In spite of this failure, Sega of America was still determined to make the Saturn a success, to this end it had planned a massive media blitz ahead of the system’s North American launch which was to take place on Saturday, September 2, 1995, or Saturn day as it was dubbed. However, in Japan CEO Hayoa Nakayama and his fellow executives had grown increasingly anxious about the Saturn’s prospects in North America. In Japan, the system had been fairly successful, easily the best-selling Sega console in that market, but was already starting to lag behind the Sony PlayStation. Much of the Saturn’s early success could be chalked up to two factors; the first was the inclusion of a port of the original Virtua Fighter which was extremely popular in Japan as a pack-in title, the second was the fact that the Saturn had launched a week earlier than it’s competition allowing it to build up a bit of extra momentum. However, these factors were not guaranteed to work as well in the North American market, especially since Virtua Fighter wasn’t as popular in the West as it had been in Japan. It was with this in mind that Hayoa Nakayama and the executives at Sega of Japan decided at the 11th hour to make a sudden change to the Saturn’s North American launch, the console was to release on July 8, 1995. To say that this decision struck terror into the hearts of Tom Kalinske and the employees at Sega of America would be a tremendous understatement, not only had Sega of Japan effectively ruined all of their carefully laid plans for building hype for the new system’s release, the fact that this decision was made so late effectively meant that it would be impossible to readjust. Thus the Saturn would have to release with no build-up, no pre-release hype, very little advertising, and in highly limited quantities. The last issue would also mean that they would not be able to supply many retailers, effectively destroying the good relationships with said retailers that the men and women at Sega of America had spent years cultivating. For that matter, because Nakayama insisted on strict secrecy third-party developers were not informed of the change in plans before the announcement was made which not only harmed Sega’s relationship with said developers, it also ensured that there would be a 2-month gap between the initial batch of launch titles and when games would began releasing regularly for the system. Tom Kalinske begged Hayoa Nakayama not to go through with this plan, but Nakayama stubbornly insisted on the early release arguing that it would give the Saturn an early lead over the PlayStation. With no other choice Kalinske obeyed the CEO’s wishes. In a day that will live in gaming infamy, Tom Kalinske both announced and released the Sega Saturn at a press conference at the very first E3, that same day Sony drove the final nail into Sega’s coffin when it announced that the PlayStation would be releasing for $100 less than the Saturn. All that Tom Kalinske and the team at Sega of America feared came to pass; third parties and retailers were angered with Sega, with many refusing to work with the company in the future, the lack of advertising meant that many did not even know that the system had been released, and any momentum that the Saturn might have hoped to gain was lost almost immediately.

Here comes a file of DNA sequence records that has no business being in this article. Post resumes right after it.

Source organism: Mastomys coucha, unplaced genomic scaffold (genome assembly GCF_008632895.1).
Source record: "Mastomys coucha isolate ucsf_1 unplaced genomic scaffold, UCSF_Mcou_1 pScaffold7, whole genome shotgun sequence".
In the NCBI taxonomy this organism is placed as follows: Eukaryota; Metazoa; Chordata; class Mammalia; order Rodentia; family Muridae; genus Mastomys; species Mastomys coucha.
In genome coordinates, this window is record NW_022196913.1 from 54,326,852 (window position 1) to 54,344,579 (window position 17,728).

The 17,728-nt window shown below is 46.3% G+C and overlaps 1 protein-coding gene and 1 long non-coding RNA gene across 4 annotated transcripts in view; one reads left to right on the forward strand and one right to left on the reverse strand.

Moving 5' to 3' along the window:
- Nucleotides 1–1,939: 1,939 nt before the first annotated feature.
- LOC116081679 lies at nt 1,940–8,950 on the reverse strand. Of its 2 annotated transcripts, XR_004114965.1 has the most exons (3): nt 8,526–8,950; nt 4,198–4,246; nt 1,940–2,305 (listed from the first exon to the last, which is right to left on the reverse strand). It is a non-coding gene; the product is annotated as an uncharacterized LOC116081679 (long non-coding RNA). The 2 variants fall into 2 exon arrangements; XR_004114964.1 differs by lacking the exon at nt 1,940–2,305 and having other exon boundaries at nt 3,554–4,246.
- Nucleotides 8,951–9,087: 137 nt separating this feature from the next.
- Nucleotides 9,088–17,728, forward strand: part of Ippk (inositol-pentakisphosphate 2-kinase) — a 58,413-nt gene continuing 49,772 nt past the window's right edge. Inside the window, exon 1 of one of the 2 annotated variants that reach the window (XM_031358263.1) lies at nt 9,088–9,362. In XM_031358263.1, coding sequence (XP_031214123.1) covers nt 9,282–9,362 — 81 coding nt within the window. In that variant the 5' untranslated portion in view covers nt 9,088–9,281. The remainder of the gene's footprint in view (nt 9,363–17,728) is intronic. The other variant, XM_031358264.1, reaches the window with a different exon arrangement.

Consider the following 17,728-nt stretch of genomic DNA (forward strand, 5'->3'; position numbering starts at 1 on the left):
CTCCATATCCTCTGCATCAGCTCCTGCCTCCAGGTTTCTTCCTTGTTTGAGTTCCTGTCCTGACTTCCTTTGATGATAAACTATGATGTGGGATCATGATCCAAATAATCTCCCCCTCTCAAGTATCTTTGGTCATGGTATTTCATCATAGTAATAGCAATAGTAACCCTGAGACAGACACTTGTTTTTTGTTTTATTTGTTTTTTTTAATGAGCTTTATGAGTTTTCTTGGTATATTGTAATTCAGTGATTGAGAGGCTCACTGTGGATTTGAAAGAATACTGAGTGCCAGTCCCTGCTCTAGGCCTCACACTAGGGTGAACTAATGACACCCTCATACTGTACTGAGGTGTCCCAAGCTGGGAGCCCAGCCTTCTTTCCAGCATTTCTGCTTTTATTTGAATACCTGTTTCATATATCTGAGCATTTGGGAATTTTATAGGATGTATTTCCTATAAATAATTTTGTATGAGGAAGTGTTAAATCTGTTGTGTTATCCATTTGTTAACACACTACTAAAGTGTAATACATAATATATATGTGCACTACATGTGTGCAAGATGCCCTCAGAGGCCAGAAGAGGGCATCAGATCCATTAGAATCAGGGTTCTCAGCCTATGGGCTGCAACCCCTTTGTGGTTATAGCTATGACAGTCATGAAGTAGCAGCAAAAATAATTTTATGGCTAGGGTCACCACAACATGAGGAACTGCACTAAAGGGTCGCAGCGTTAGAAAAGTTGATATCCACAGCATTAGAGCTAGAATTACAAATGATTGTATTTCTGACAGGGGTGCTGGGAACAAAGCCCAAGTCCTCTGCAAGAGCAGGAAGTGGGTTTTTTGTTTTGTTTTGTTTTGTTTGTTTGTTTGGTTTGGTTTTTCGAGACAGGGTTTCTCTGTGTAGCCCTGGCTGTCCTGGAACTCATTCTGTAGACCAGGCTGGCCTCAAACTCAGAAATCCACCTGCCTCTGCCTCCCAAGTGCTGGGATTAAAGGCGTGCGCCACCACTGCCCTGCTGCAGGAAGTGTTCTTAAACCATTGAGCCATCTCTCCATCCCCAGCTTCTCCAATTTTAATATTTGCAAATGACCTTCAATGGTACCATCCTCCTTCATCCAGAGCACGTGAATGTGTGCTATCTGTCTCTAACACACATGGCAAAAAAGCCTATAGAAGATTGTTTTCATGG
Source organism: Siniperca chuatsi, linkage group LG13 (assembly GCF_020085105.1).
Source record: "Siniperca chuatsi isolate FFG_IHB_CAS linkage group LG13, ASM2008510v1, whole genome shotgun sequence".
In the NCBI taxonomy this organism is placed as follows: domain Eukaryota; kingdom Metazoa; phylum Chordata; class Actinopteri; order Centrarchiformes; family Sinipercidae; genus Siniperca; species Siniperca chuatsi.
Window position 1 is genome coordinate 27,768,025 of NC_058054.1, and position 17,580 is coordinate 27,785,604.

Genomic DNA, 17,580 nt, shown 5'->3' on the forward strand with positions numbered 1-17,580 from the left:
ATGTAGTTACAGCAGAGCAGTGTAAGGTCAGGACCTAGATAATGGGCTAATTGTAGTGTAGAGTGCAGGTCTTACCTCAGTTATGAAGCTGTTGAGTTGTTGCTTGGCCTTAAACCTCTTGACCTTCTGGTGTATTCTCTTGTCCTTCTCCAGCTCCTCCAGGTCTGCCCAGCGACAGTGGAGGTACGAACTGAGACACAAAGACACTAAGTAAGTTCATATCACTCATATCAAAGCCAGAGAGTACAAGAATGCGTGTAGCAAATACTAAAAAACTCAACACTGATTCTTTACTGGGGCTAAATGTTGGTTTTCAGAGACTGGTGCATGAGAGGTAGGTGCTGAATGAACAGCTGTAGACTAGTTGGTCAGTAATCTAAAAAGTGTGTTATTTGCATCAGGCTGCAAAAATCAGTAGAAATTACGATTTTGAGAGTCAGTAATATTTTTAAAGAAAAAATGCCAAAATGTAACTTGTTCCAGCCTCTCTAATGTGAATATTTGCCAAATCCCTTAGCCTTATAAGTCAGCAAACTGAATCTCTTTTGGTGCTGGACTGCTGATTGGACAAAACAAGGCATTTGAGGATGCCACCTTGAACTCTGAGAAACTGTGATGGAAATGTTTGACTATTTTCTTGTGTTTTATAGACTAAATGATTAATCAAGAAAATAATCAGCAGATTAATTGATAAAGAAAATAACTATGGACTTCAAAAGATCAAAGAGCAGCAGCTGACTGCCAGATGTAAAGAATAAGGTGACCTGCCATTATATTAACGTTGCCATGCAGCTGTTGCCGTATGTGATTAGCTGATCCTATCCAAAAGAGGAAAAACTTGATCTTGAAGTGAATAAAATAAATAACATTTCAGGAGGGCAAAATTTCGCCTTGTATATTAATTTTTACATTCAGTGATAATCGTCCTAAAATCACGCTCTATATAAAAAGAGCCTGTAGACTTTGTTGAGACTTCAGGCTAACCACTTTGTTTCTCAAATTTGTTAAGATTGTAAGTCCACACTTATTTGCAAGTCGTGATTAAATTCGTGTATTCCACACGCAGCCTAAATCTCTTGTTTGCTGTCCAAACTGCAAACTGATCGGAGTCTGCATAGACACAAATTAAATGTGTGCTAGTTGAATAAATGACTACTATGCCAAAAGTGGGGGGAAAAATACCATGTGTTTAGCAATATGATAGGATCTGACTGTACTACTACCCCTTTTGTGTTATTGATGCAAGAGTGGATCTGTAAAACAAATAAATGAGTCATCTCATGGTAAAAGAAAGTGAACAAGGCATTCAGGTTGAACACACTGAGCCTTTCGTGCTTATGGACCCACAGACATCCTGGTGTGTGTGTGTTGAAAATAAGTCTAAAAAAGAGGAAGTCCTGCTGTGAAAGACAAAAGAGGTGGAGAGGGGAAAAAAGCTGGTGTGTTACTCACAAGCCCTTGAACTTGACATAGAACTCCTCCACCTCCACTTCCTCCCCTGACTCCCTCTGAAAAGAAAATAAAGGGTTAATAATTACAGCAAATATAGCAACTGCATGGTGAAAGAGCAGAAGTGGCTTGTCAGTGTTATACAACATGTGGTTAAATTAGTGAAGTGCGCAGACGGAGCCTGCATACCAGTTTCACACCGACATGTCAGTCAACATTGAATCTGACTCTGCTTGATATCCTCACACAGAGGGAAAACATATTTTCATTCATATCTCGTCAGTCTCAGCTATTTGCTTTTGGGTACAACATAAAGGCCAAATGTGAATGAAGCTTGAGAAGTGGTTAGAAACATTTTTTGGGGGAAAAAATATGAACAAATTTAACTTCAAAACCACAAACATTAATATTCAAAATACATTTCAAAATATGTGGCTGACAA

If one were to witness the offices of Sega of America in 1996 they would see a workplace beset with an air of impending doom. Most of the long-term employees who had been responsible for the company’s greatest successes had long since jumped ship to greener pastures. Those that remained such as President Tom Kalinske did so having witnessed all that they had worked so hard for brought utterly to ruin. Sega of America at that time suffered from major staff turnover problems as a toxic work environment led to overworked and overstressed employees. Indeed documents from this time reveal a company in a desperate mad scramble to find some way to salvage the Saturn and Sega’s image in the eyes of the public. Yet in these efforts, it had been rendered utterly impotent, Sega of Japan had systematically eroded Sega of America’s autonomy and Tom Kalinske’s authority rendering him as little more than a figurehead. Because the Saturn was moderately successful in Japan (even managing to outsell the Nintendo 64 in that market) the Japanese insisted on dictating their will to their American counterparts, reasoning that what worked in Japan would surely work in North America, and when it did not heaped ever more blame on the men and women at Sega of America. Eventually, Tom Kalinske could take no more and resigned from the company, it would be another 2 years before another President of Sega of America was selected during which time the company floundered rudderless. In the end, although the Saturn would end up being Sega’s best-selling console in Japan, its failure in international markets, in particular North America would make the system a failure overall, one which Sega would never fully recover from. Though the Sega Dreamcast was more successful, by this time Sony had become an unstoppable juggernaut and Sega was hemorrhaging money, it was quite simply too little too late. Thus ended Sega’s console empire.
From these events, we can see that the demise of Sega’s console empire came about due to both external market pressures as well as internal discord. While it is doubtful that the Sega Saturn would have ever been able to outsell Sony’s Playstation, there were many prior decisions that could have circumvented this situation, providing the stability to allow Sega to endure in the long term in the console industry. The failure of Sega’s ambitions in the console industry was far from guaranteed, but because of pride, stubbornness, spite, and stupidity that is ultimately what came to pass. As the old saying goes “against foolishness the gods themselves contend in vain.” Although Sega still exists today and still makes good games, it is not the same as it once was, and it is likely that it will never be again.
Harris, Blake J. Console Wars: Sega, Nintendo, and the Battle That Defined a Generation. Dey Street, William Morrow, 2015
Caruso, Norman AKA The Gaming Historian. Sega’s 3 Biggest Mistakes, uploaded to YouTube, December 1, 2017. https://www.youtube.com/watch?v=RL9l2Z7sh2g